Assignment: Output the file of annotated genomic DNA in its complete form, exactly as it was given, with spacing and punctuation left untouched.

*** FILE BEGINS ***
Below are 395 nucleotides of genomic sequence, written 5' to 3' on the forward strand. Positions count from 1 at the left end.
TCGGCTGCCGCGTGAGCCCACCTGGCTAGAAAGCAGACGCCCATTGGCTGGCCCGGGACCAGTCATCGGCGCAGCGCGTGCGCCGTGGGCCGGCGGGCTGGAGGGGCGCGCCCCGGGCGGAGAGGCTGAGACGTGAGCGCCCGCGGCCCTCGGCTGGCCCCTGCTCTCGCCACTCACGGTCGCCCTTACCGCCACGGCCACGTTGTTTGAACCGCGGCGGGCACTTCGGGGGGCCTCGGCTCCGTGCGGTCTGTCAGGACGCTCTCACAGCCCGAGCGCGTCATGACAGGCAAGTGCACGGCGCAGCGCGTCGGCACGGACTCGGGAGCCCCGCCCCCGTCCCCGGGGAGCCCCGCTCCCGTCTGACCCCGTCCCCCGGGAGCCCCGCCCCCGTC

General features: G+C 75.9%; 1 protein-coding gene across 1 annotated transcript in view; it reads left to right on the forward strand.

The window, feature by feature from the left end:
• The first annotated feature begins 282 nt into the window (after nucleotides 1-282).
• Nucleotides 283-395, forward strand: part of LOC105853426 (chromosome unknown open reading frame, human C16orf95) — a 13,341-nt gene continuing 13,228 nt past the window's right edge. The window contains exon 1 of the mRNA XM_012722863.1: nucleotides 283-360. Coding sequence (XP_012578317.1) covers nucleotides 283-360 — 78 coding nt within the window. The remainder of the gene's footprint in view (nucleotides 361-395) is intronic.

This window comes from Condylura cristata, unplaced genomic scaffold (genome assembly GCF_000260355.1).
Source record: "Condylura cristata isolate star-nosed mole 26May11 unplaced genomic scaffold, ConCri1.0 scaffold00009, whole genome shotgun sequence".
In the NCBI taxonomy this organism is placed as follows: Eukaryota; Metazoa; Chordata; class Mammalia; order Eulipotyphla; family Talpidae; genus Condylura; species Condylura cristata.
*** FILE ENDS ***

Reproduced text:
Below are 395 nucleotides of genomic sequence, written 5' to 3' on the forward strand. Positions count from 1 at the left end.
TCGGCTGCCGCGTGAGCCCACCTGGCTAGAAAGCAGACGCCCATTGGCTGGCCCGGGACCAGTCATCGGCGCAGCGCGTGCGCCGTGGGCCGGCGGGCTGGAGGGGCGCGCCCCGGGCGGAGAGGCTGAGACGTGAGCGCCCGCGGCCCTCGGCTGGCCCCTGCTCTCGCCACTCACGGTCGCCCTTACCGCCACGGCCACGTTGTTTGAACCGCGGCGGGCACTTCGGGGGGCCTCGGCTCCGTGCGGTCTGTCAGGACGCTCTCACAGCCCGAGCGCGTCATGACAGGCAAGTGCACGGCGCAGCGCGTCGGCACGGACTCGGGAGCCCCGCCCCCGTCCCCGGGGAGCCCCGCTCCCGTCTGACCCCGTCCCCCGGGAGCCCCGCCCCCGTC

General features: G+C 75.9%; 1 protein-coding gene across 1 annotated transcript in view; it reads left to right on the forward strand.

The window, feature by feature from the left end:
• The first annotated feature begins 282 nt into the window (after nucleotides 1-282).
• Nucleotides 283-395, forward strand: part of LOC105853426 (chromosome unknown open reading frame, human C16orf95) — a 13,341-nt gene continuing 13,228 nt past the window's right edge. The window contains exon 1 of the mRNA XM_012722863.1: nucleotides 283-360. Coding sequence (XP_012578317.1) covers nucleotides 283-360 — 78 coding nt within the window. The remainder of the gene's footprint in view (nucleotides 361-395) is intronic.

This window comes from Condylura cristata, unplaced genomic scaffold (genome assembly GCF_000260355.1).
Source record: "Condylura cristata isolate star-nosed mole 26May11 unplaced genomic scaffold, ConCri1.0 scaffold00009, whole genome shotgun sequence".
In the NCBI taxonomy this organism is placed as follows: Eukaryota; Metazoa; Chordata; class Mammalia; order Eulipotyphla; family Talpidae; genus Condylura; species Condylura cristata.